Two Charts Illustrate Why America Must Revive Hamiltonian “National Developmentalism”
The United States at risk of losing its technological, economic, and national security lead to China. The Information Technology and Innovation Foundation’s “Hamilton Index of Advanced-Industry Performance” vividly illustrates the heart of the problem.
Consider two charts.
As figure 1 illustrates, China is rapidly capturing global market share in strategically important industries—and its gains are coming mostly at the expense of the United States, Europe, and Japan. (Here’s an animation with them in the picture, too.)
Figure 1: Global market shares of advanced industries, 1995–2018
Meanwhile, as figure 2 shows, America is becoming significantly less specialized in five of the seven advanced industries that make up ITIF’s Hamilton Index—meaning they make up shrinking shares of the U.S. economy relative to their shares of the global economy, a ratio known as a location quotient (LQ). The exceptions are information technology and the aerospace industry (categorized as “other transportation equipment”), which have been growing high performers for the United States. (Here’s an animation of the change from 1995 to 2018.)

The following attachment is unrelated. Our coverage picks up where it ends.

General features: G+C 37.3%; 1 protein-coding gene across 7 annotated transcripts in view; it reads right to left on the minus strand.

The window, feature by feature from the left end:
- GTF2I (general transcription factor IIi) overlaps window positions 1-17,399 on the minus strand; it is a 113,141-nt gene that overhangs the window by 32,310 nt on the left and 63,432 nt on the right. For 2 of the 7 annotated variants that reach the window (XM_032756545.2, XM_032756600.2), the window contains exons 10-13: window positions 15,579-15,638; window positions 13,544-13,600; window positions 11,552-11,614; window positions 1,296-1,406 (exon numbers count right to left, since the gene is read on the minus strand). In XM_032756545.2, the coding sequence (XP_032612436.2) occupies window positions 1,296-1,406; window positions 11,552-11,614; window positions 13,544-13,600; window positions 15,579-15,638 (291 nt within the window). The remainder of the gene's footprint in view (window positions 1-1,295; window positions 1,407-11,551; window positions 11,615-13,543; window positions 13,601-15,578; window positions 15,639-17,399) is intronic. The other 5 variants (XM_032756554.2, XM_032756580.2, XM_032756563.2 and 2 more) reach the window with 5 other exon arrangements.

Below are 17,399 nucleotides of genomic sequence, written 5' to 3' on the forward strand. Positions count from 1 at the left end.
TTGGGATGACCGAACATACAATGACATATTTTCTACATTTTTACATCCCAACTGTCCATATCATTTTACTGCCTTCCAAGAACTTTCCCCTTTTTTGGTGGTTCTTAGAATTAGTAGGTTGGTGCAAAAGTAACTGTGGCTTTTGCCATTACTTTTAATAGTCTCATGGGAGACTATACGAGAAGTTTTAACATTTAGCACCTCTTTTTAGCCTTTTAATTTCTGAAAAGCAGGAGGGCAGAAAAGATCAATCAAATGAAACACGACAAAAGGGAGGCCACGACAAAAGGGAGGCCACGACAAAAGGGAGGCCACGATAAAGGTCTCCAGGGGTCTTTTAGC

Figure 2: Change in U.S. level of specialization in advanced industries, 1995–2018 (scaled to 2018 output)
Yet the U.S. response has been one of halting industrial policy confusion: Some policymakers remain wedded to the neoliberal creed of free markets and free trade while others champion various shades of green-equity redistributionism or national protectionism.
None of those formulas will work.
To win the techno-economic contest with China, U.S. policymakers should instead revive America’s long tradition of “national developmentalism,” championed by Alexander Hamilton among others, who understood the government must play a key supportive role in promoting industrial development.
On April 27, ITIF will host an important conference with leading experts and policymakers to take up that challenge. Please join us.